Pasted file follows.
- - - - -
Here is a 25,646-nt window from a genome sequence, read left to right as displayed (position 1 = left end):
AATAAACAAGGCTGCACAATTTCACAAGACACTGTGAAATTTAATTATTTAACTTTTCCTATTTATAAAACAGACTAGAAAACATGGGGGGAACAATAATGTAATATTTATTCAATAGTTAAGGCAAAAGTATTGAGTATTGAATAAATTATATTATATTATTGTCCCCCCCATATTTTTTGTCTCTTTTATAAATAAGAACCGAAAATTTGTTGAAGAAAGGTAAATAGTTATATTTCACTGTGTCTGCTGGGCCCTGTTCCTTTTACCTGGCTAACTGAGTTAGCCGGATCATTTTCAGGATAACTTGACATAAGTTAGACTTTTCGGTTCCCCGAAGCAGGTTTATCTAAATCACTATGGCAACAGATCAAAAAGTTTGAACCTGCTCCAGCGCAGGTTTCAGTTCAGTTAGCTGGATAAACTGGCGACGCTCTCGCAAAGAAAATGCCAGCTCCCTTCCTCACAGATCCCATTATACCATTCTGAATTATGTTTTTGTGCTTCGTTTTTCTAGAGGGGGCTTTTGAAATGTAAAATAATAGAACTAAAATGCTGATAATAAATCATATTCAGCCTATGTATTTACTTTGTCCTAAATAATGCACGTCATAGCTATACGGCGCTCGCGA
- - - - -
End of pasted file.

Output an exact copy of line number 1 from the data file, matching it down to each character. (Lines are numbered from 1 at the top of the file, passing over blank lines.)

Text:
Here is a 25,646-nt window from a genome sequence, read left to right as displayed (position 1 = left end):